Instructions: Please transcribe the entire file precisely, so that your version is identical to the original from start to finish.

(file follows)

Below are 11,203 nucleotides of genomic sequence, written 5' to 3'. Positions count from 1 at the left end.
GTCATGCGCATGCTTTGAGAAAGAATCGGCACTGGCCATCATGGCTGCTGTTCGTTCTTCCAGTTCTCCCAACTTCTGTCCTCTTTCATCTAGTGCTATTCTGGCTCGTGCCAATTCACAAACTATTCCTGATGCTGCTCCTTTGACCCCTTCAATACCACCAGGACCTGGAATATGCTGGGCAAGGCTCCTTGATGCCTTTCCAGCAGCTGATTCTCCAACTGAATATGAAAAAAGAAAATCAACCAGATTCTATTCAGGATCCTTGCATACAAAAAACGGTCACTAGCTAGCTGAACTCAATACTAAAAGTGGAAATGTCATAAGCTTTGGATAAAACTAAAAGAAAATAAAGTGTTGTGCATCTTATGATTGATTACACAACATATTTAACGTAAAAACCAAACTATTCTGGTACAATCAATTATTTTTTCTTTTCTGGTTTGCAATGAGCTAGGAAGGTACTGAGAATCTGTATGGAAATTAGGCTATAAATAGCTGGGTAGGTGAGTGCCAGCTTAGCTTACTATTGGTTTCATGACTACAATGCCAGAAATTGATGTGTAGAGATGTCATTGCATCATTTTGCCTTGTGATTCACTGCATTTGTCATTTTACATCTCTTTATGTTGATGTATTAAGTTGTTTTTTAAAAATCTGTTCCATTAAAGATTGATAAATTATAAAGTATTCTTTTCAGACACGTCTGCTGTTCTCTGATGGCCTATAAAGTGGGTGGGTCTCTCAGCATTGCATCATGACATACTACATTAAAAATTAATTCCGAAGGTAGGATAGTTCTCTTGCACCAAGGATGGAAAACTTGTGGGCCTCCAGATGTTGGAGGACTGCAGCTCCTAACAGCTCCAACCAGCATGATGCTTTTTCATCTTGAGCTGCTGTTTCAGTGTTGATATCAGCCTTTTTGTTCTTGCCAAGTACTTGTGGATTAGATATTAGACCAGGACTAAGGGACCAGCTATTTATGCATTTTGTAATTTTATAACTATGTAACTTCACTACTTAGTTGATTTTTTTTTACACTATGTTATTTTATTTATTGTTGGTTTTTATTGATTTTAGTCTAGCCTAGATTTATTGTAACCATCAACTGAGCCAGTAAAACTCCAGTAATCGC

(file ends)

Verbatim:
Below are 11,203 nucleotides of genomic sequence, written 5' to 3'. Positions count from 1 at the left end.
GTCATGCGCATGCTTTGAGAAAGAATCGGCACTGGCCATCATGGCTGCTGTTCGTTCTTCCAGTTCTCCCAACTTCTGTCCTCTTTCATCTAGTGCTATTCTGGCTCGTGCCAATTCACAAACTATTCCTGATGCTGCTCCTTTGACCCCTTCAATACCACCAGGACCTGGAATATGCTGGGCAAGGCTCCTTGATGCCTTTCCAGCAGCTGATTCTCCAACTGAATATGAAAAAAGAAAATCAACCAGATTCTATTCAGGATCCTTGCATACAAAAAACGGTCACTAGCTAGCTGAACTCAATACTAAAAGTGGAAATGTCATAAGCTTTGGATAAAACTAAAAGAAAATAAAGTGTTGTGCATCTTATGATTGATTACACAACATATTTAACGTAAAAACCAAACTATTCTGGTACAATCAATTATTTTTTCTTTTCTGGTTTGCAATGAGCTAGGAAGGTACTGAGAATCTGTATGGAAATTAGGCTATAAATAGCTGGGTAGGTGAGTGCCAGCTTAGCTTACTATTGGTTTCATGACTACAATGCCAGAAATTGATGTGTAGAGATGTCATTGCATCATTTTGCCTTGTGATTCACTGCATTTGTCATTTTACATCTCTTTATGTTGATGTATTAAGTTGTTTTTTAAAAATCTGTTCCATTAAAGATTGATAAATTATAAAGTATTCTTTTCAGACACGTCTGCTGTTCTCTGATGGCCTATAAAGTGGGTGGGTCTCTCAGCATTGCATCATGACATACTACATTAAAAATTAATTCCGAAGGTAGGATAGTTCTCTTGCACCAAGGATGGAAAACTTGTGGGCCTCCAGATGTTGGAGGACTGCAGCTCCTAACAGCTCCAACCAGCATGATGCTTTTTCATCTTGAGCTGCTGTTTCAGTGTTGATATCAGCCTTTTTGTTCTTGCCAAGTACTTGTGGATTAGATATTAGACCAGGACTAAGGGACCAGCTATTTATGCATTTTGTAATTTTATAACTATGTAACTTCACTACTTAGTTGATTTTTTTTTACACTATGTTATTTTATTTATTGTTGGTTTTTATTGATTTTAGTCTAGCCTAGATTTATTGTAACCATCAACTGAGCCAGTAAAACTCCAGTAATCGC